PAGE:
Taking to public land has become trendy over the last few years, with some bowhunters proudly tagging #publiclandhunter on every post. But is bowhunting ground open to all really worth the time and effort?
It can be.
The quality, acreage, and pressure of public land greatly depends on where you live and hunt. In western states with lots of public land such as Wyoming or Colorado, getting into true wilderness away from the crowd is relatively easy. But in some eastern states such as Pennsylvania where hunter density is the highest, it can be more challenging to hunt without bumping into others trying to do the same.
The species you’re after and the tactics you employ can also factor into how good the hunting will be. Spotting and stalking elk is a far cry from lugging a climber into the woods for whitetail.
But even in the toughest states, you can still have success on public land.
- Do your homework. Scout out new areas with mapping apps such as onX but also put boots on the ground in search of deer sign and potential ambush sites. Look out for hunter sign as well — treestands, trail markers, and trail cams. And be sure you know where boundary lines are to avoid trespassing onto private land.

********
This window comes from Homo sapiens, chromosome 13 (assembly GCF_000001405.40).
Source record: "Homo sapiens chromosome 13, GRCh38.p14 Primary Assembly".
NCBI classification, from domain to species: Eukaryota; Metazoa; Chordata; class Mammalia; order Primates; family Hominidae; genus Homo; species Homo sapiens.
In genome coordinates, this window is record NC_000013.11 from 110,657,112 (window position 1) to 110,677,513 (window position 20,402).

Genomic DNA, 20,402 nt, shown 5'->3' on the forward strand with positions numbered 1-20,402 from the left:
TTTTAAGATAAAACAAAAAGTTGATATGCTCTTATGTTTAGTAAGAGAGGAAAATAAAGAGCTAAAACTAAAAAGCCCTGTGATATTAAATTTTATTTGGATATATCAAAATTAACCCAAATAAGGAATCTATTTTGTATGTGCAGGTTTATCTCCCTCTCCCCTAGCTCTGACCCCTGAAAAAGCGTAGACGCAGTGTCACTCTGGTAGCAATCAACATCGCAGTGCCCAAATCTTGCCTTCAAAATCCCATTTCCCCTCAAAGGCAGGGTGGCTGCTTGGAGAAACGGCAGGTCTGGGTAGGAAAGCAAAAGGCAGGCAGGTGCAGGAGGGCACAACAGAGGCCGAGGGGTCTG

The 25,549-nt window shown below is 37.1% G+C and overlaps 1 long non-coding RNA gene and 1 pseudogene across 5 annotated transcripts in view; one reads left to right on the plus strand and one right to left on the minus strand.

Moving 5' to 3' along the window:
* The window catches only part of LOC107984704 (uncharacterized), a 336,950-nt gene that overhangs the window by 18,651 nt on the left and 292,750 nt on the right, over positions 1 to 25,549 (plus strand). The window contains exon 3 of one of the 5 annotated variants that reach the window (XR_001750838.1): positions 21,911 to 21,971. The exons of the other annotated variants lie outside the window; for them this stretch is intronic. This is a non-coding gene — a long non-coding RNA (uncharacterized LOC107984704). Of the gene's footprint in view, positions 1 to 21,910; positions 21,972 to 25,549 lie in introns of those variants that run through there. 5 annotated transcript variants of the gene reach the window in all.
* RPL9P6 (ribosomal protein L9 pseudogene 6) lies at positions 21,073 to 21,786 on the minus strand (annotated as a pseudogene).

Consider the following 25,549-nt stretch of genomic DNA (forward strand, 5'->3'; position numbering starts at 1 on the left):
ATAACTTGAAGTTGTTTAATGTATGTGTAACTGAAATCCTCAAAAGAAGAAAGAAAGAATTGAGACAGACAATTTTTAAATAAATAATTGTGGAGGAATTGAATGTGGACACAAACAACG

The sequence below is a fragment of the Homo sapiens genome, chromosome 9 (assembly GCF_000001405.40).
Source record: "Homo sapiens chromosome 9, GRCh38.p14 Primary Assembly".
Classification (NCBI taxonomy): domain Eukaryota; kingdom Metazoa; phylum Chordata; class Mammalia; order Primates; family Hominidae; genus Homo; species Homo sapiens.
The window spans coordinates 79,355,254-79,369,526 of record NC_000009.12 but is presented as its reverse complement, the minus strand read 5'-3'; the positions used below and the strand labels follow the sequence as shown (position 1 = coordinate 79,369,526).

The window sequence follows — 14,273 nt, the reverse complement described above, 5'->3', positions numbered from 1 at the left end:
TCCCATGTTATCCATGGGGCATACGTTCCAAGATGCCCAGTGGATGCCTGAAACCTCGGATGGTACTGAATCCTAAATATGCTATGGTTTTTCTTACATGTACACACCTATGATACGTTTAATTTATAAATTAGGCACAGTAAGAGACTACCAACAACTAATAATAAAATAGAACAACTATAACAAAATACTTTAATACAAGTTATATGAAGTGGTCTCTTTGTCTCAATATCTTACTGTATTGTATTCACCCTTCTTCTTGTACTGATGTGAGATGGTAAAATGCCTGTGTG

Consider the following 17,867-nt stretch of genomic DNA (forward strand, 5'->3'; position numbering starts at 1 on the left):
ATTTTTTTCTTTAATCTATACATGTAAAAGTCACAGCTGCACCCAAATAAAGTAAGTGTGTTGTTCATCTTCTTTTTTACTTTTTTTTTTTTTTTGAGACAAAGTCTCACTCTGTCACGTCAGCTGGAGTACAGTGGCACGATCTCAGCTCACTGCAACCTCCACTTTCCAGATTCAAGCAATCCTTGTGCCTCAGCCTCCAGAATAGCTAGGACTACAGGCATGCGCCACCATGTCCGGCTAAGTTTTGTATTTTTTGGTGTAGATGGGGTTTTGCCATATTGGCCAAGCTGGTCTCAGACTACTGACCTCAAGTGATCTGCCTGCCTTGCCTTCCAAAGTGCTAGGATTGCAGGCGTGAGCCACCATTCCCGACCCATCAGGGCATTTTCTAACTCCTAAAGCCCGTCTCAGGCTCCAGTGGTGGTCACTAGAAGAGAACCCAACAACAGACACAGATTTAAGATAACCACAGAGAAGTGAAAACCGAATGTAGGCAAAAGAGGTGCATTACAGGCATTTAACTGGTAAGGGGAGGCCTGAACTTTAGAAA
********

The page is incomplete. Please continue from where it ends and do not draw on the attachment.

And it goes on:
- Manage expectations. Just because influencers make it look easy doesn’t mean hunting public land will be a breeze. Don’t expect to tag out on the first day. You might get lucky, but most bowhunters will log lots of hours before even getting a single opportunity at a shooter.
- Hunt smarter. Hunting on public land means not just considering your quarry but also other hunters who could easily move in on your honey hole or spook wary deer. Do your best to avoid high-pressure areas and put in the miles to get where other hunters won’t. And always practice extra caution to stay safe on public land.
If you don’t have any private land available to you for whatever reason, don’t be afraid to take advantage of this valuable resource.